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Before you comment, please bear in mind that this project is very much WIP!

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    The website is awfully empty but I heard about this a month ago, so this might be more useful:

    http://www.undeadly.org/cgi?action=article;sid=20190211081518

    https://github.com/kristapsdz/openrsync

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      Yes, different stages have been linked to previously:

      Now, it looks like OpenRsync is on its way to becoming (announced as) an official OpenBSD-associated project, like all the other ones:

      Not just a piece of software that has been imported into the tree.

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        This repository is a read-only mirror of a private CVS repository. I use it for issues and pull requests.

        They sure seem to love CVS in OpenBSD land. Why?

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          The Interwebs are littered with this question - please use a web search engine of your choosing and let’s not delve into the matter deeper here.

          Some people use OpenBSD, and not, i.e. macOS; mg(1) instead of Emacs; vi(1) instead of Vim… I guess the answer is usually the same - because it works for them.

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            I did search the web. The question is common, but the only answers given are pat replies such as yours which don’t actually answer anything.

            “It works for me” is a cop-out, and makes no sense given that this person clearly is familiar with git yet still chooses to use CVS privately. So it can’t be a case of “it isn’t broken, don’t fix it”, which only makes sense in order to save yak-shaving effort. But yaks are being shaved here in order to use CVS as the source of truth. That’s surprising.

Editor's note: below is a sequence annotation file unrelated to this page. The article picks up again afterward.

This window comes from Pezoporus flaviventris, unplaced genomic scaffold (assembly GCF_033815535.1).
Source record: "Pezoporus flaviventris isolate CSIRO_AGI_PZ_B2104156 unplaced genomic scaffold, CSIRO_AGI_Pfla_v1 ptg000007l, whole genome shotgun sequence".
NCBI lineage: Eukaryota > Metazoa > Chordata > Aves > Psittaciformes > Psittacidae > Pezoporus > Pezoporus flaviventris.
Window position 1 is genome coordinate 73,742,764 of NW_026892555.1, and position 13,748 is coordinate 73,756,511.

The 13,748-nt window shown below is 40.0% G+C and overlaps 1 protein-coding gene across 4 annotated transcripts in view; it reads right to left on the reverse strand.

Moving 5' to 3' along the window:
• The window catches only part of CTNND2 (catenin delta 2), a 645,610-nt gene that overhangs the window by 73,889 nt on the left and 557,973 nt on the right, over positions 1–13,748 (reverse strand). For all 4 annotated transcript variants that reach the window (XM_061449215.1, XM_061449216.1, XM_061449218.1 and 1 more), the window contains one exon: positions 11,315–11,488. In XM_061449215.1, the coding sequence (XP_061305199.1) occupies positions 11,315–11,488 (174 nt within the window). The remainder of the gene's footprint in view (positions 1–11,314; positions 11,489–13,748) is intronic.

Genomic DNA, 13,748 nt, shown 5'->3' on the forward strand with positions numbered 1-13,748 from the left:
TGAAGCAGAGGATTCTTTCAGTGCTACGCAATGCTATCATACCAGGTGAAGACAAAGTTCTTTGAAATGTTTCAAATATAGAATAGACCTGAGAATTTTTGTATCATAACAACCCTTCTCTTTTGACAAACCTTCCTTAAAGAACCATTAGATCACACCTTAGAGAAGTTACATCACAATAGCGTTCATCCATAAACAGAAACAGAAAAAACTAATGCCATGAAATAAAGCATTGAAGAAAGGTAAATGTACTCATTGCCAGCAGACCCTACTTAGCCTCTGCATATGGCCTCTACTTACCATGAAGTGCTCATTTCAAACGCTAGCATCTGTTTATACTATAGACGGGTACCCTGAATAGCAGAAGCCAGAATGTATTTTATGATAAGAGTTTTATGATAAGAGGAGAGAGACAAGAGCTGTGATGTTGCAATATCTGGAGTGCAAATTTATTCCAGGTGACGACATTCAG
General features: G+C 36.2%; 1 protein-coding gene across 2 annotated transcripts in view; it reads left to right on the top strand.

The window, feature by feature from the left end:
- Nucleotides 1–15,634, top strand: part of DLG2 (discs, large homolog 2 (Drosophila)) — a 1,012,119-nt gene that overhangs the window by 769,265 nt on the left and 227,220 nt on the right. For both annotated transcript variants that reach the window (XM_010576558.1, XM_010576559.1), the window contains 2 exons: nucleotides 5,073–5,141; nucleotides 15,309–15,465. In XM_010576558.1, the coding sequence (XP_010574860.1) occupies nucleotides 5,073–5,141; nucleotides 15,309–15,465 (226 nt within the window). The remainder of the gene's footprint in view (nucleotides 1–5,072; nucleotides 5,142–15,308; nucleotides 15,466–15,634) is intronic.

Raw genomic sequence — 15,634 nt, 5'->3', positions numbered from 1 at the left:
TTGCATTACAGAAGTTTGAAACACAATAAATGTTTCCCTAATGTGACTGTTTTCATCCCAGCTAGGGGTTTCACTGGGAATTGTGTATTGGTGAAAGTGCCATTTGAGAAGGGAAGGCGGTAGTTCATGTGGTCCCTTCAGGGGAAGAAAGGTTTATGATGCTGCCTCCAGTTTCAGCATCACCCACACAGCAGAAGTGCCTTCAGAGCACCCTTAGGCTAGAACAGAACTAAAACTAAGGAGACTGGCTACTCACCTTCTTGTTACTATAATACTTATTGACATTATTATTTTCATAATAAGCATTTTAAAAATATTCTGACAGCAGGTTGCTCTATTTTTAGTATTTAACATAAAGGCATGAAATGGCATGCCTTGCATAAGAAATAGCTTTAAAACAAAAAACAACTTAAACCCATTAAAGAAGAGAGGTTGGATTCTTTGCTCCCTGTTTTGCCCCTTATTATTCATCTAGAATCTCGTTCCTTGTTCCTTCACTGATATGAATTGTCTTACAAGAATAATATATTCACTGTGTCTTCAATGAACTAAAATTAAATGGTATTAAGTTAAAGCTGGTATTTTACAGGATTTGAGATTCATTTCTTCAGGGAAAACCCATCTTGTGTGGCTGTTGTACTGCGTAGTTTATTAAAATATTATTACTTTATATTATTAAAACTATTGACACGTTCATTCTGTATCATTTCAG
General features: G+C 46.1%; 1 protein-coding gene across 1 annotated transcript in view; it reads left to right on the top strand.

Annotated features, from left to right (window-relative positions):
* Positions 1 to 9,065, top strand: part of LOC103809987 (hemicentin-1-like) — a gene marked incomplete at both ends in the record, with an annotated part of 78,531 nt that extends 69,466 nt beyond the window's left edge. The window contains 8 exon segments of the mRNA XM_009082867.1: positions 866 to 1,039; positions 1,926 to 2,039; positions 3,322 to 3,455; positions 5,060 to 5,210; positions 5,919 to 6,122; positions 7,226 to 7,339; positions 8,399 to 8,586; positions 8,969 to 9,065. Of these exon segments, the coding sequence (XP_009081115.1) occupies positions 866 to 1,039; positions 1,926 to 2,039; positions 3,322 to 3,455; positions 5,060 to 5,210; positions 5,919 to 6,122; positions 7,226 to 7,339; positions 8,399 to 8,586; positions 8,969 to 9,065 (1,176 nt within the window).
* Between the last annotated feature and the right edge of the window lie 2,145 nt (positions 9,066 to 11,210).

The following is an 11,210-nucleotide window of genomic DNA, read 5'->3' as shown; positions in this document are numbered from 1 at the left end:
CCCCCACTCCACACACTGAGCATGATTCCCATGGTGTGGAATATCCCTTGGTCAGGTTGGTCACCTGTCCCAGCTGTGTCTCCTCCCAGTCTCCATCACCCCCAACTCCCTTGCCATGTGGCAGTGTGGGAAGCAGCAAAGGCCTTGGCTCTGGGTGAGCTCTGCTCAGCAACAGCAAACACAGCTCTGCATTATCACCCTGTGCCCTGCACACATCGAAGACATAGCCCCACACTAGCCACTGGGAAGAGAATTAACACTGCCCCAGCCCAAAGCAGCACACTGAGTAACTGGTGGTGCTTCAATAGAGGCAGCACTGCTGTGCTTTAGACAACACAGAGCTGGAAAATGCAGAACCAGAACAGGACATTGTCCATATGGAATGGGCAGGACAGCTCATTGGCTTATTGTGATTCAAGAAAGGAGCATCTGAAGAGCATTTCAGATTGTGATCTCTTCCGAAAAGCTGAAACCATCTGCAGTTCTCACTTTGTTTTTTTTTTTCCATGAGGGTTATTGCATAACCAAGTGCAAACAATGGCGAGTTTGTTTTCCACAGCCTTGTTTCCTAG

“vi vs emacs” is a case of equivalent tools. CVS vs git is not such a case.

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              What is it you want to know?

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                I want to know why someone would actively avoid using git in favor of CVS for private use, when one is familiar with both. Even “personal fetish” is a more satisfying answer than the aw-shucks “to each his own” automated tripe.

                Fetish is at least a conscious choice. Technical reasons would be more interesting. But I suspect the reason is actually license-based, and that’s what I would like to know.

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                  Sounds like you already have an answer prepared for me, buddy! It’s just a tool that does what I need it to do. I don’t know what the fuss is about. (I can’t speak for OpenBSD—just me.)

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        expert C programmers don’t seem to like writing test cases, though the code seems to always work as advertised so I can’t complain too much.

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          I don’t know about that. Unit testing is definitely less common than in dynically typed languages, but sqlite, for example, is one of the most thouroughly tested pieces of software I know of.

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            It’s probably bad to use sqlite as an example of what (general class of people here) do in QA for C code given it’s pretty unique in its level of QA. If anything, it’s evidence of what QA its project leader and/or team are willing to do when writing C.

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              Also NetBSD has been working steadily on improving their test coverage with Kyua.

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                I didn’t say unit testing. I mean for rsync I would probably just have a script that can generate random directories and sync them while taking metrics.